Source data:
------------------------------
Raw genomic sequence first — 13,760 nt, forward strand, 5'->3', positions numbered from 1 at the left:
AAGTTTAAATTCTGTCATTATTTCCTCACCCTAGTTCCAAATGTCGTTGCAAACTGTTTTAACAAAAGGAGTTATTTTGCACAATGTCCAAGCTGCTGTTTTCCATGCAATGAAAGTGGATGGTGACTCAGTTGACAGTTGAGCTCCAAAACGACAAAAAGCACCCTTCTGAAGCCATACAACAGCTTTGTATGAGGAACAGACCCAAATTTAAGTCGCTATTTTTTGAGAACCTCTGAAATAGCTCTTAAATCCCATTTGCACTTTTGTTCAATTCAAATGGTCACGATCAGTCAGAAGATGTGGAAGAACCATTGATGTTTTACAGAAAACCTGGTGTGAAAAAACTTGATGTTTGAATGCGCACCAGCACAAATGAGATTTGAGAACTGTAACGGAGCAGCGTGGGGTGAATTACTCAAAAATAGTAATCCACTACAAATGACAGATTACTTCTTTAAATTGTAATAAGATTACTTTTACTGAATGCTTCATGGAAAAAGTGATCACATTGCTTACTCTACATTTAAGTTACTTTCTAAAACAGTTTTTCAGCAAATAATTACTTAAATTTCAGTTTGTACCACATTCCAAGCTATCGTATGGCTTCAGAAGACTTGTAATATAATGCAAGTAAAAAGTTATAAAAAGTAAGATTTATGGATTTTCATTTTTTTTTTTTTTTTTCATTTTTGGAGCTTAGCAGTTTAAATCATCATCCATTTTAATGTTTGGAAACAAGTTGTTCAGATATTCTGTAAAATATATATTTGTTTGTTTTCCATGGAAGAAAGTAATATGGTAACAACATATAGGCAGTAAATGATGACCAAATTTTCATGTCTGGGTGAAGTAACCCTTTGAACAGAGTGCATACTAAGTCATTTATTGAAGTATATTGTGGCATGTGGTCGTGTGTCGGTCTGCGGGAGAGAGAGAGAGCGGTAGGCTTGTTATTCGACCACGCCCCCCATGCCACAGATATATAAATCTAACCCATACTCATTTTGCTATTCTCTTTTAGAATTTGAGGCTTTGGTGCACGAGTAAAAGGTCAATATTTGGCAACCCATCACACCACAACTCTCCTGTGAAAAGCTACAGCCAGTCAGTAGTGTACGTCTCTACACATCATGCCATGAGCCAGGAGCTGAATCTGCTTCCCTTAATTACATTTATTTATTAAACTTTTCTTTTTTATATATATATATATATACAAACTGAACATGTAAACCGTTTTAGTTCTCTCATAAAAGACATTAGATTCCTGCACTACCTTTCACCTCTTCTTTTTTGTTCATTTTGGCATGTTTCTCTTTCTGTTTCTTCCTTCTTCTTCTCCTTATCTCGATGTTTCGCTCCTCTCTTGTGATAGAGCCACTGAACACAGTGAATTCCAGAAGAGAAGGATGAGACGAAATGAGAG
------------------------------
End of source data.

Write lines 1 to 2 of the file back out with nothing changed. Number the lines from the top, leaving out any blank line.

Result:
Raw genomic sequence first — 13,760 nt, forward strand, 5'->3', positions numbered from 1 at the left:
AAGTTTAAATTCTGTCATTATTTCCTCACCCTAGTTCCAAATGTCGTTGCAAACTGTTTTAACAAAAGGAGTTATTTTGCACAATGTCCAAGCTGCTGTTTTCCATGCAATGAAAGTGGATGGTGACTCAGTTGACAGTTGAGCTCCAAAACGACAAAAAGCACCCTTCTGAAGCCATACAACAGCTTTGTATGAGGAACAGACCCAAATTTAAGTCGCTATTTTTTGAGAACCTCTGAAATAGCTCTTAAATCCCATTTGCACTTTTGTTCAATTCAAATGGTCACGATCAGTCAGAAGATGTGGAAGAACCATTGATGTTTTACAGAAAACCTGGTGTGAAAAAACTTGATGTTTGAATGCGCACCAGCACAAATGAGATTTGAGAACTGTAACGGAGCAGCGTGGGGTGAATTACTCAAAAATAGTAATCCACTACAAATGACAGATTACTTCTTTAAATTGTAATAAGATTACTTTTACTGAATGCTTCATGGAAAAAGTGATCACATTGCTTACTCTACATTTAAGTTACTTTCTAAAACAGTTTTTCAGCAAATAATTACTTAAATTTCAGTTTGTACCACATTCCAAGCTATCGTATGGCTTCAGAAGACTTGTAATATAATGCAAGTAAAAAGTTATAAAAAGTAAGATTTATGGATTTTCATTTTTTTTTTTTTTTTTCATTTTTGGAGCTTAGCAGTTTAAATCATCATCCATTTTAATGTTTGGAAACAAGTTGTTCAGATATTCTGTAAAATATATATTTGTTTGTTTTCCATGGAAGAAAGTAATATGGTAACAACATATAGGCAGTAAATGATGACCAAATTTTCATGTCTGGGTGAAGTAACCCTTTGAACAGAGTGCATACTAAGTCATTTATTGAAGTATATTGTGGCATGTGGTCGTGTGTCGGTCTGCGGGAGAGAGAGAGAGCGGTAGGCTTGTTATTCGACCACGCCCCCCATGCCACAGATATATAAATCTAACCCATACTCATTTTGCTATTCTCTTTTAGAATTTGAGGCTTTGGTGCACGAGTAAAAGGTCAATATTTGGCAACCCATCACACCACAACTCTCCTGTGAAAAGCTACAGCCAGTCAGTAGTGTACGTCTCTACACATCATGCCATGAGCCAGGAGCTGAATCTGCTTCCCTTAATTACATTTATTTATTAAACTTTTCTTTTTTATATATATATATATATACAAACTGAACATGTAAACCGTTTTAGTTCTCTCATAAAAGACATTAGATTCCTGCACTACCTTTCACCTCTTCTTTTTTGTTCATTTTGGCATGTTTCTCTTTCTGTTTCTTCCTTCTTCTTCTCCTTATCTCGATGTTTCGCTCCTCTCTTGTGATAGAGCCACTGAACACAGTGAATTCCAGAAGAGAAGGATGAGACGAAATGAGAG